The tea pot spout even has a plant growing :)
Hello fellow succulent beginners, lovers and experts :). A few weeks ago I shared details and a picture of succulent leaves I’m propagating. I’m so excited with their continued progress, I wanted to update everyone!
To refresh, I noticed some fallen leaves from my succulents, waited a few days for a callus to form, dipped them in honey and stuck them in porous soil. I didn’t water the leaves, simply neglecting them outside on the covered porch. Succulents are notorious for absorbing moisture from the air, and since New Jersey is so humid there’s no shortage of moisture in the air.
A few weeks has gone by and I still haven’t watered the leaves, nor put them in sunlight! Zero maintenance and yet beautiful baby succulents sprouting from fallen leaves! I do have to add that while I was away a cautious family member moved the succulents from under the porch, into our pitch black boathouse. I was amazed that after a week in pitch black, the leaves still sprouted new growth from their forming roots! Pretty fool proof right? Anyways, they’re back out under the porch now and sprouting like crazy. Here’s some pictures.
You don’t have to get too fancy with planting these leaves either. I got this vintage baking pan from a yard sale for $1, threw some rocks in the bottom, followed by cactus soil and plopped those honey soaked leaves in the soil!
Last fall and winter, every spare moment was spent knitting this bestselling scarf. I had many requests for this cozy scarf, knit with Organic Cotton yarn. So to honor you conscious ones I love so much, I’ve made a listing for my infinity scarf; knit with the Organic Cotton yarn you all enjoyed last fall and winter.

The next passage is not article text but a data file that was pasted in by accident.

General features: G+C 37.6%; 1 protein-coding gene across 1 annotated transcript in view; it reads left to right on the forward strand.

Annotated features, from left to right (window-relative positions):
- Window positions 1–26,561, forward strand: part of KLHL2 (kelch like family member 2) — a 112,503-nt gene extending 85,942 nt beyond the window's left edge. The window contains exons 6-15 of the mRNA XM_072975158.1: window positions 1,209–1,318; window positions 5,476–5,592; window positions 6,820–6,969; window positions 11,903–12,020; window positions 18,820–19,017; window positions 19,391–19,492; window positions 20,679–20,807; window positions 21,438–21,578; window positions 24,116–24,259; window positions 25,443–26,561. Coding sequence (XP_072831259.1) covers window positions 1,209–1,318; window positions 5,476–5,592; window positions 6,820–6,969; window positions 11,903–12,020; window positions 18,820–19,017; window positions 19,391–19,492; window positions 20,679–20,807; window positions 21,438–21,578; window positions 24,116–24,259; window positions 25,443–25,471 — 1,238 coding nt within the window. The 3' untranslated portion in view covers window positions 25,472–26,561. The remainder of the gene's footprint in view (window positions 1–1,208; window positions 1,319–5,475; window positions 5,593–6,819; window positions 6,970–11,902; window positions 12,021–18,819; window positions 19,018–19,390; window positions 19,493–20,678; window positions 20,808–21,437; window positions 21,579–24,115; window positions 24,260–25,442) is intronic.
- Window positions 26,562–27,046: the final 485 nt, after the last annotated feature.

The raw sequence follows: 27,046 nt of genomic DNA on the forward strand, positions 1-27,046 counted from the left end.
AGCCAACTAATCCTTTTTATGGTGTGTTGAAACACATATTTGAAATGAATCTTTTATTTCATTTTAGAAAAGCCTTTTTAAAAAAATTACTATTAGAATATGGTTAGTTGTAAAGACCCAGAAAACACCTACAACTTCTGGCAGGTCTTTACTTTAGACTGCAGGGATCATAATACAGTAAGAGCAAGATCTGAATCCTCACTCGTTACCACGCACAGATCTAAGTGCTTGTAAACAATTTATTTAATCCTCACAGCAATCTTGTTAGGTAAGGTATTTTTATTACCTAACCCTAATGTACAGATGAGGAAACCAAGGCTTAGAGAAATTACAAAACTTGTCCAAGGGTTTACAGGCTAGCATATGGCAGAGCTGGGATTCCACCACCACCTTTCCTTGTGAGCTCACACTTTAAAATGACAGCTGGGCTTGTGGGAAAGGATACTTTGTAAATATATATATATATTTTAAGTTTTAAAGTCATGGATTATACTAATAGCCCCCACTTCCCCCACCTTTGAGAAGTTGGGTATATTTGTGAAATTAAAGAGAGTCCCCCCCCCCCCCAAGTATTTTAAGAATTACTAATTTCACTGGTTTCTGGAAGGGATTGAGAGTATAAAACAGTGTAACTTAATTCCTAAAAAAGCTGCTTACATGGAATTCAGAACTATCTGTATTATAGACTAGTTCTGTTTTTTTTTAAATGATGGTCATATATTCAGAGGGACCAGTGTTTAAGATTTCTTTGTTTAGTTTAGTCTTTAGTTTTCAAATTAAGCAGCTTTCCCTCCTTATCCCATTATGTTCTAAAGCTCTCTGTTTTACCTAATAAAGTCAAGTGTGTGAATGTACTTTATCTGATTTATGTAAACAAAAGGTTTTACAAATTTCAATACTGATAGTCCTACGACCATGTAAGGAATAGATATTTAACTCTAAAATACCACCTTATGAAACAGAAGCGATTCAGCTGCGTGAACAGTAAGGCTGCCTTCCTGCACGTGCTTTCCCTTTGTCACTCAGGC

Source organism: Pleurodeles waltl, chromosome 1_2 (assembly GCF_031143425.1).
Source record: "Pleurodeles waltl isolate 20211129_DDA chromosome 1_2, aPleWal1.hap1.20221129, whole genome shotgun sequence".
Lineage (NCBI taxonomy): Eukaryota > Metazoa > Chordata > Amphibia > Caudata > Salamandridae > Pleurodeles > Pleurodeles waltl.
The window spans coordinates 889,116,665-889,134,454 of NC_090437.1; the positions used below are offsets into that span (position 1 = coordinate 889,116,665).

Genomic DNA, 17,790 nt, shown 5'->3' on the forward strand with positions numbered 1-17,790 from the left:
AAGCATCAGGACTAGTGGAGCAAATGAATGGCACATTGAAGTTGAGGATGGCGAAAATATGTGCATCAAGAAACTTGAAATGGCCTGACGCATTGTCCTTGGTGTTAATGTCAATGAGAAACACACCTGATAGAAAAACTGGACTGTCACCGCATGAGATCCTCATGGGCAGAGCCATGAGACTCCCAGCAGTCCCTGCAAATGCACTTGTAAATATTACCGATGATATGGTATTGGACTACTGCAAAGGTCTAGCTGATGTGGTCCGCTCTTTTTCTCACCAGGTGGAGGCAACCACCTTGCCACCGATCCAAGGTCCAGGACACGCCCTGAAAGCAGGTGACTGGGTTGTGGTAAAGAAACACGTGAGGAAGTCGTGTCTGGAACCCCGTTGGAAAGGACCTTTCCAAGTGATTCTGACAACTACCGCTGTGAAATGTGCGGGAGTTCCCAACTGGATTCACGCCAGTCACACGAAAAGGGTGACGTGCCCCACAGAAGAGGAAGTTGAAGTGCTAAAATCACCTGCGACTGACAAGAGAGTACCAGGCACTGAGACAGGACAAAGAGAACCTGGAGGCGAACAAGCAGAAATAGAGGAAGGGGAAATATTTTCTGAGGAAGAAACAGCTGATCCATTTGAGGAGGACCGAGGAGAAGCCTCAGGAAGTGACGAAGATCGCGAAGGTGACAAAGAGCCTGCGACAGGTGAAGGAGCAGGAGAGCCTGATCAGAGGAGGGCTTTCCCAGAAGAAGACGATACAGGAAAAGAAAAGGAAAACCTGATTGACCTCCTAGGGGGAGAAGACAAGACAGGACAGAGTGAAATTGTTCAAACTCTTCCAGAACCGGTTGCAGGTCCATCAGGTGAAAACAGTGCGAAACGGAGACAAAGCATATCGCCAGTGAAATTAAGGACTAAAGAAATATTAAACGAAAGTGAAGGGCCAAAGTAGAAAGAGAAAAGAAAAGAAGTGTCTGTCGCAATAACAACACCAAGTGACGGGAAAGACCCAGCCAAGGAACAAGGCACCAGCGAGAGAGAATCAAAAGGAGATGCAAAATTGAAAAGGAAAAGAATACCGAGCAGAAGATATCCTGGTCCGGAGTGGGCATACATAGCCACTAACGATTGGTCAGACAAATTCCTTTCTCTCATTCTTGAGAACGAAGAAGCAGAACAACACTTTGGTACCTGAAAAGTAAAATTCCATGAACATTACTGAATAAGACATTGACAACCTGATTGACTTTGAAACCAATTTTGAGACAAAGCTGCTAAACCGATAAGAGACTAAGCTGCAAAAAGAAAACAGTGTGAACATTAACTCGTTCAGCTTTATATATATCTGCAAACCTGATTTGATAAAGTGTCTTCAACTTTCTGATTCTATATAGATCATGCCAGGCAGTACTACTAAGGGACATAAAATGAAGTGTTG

It’s never too early to order your scarf. And it’s never too early to order this wardrobe staple for your friends and loved ones for christmas. Let’s get on those Christmas orders early this year- ya’ll had my fingers twisting and twirling until new years eve last year ;). Use this limited time coupon code “XMASINJULY” to get $5 for being an early bird. Early bird gets the worm… jk but really.
One brag I do have to add about this scarf… It’s great all season, It’s like having a soft cuddly blanket with you, that looks great… so you don’t have to wear a coat to stay warm in the fall.. Maybe that’s why Californian’s loved this scarf so much last year?? You tell me!
I’ve recently met a few brides while at craft shows whom opted for succulent bouquets and corsages vs the traditional floral arrangements. I absolutely love this idea!! Finally a bouquet and or corsage that will truly survive the adventures of the wedding and live there on after…
I’d love to make some! If you are planning a wedding, or attending a dance or event where a corsage is suitable and you want to shake things up with one of succulents- comment, email me, message me on Etsy! Let me make your succulent boutonnieres and corsages! I would be happy to take your custom order!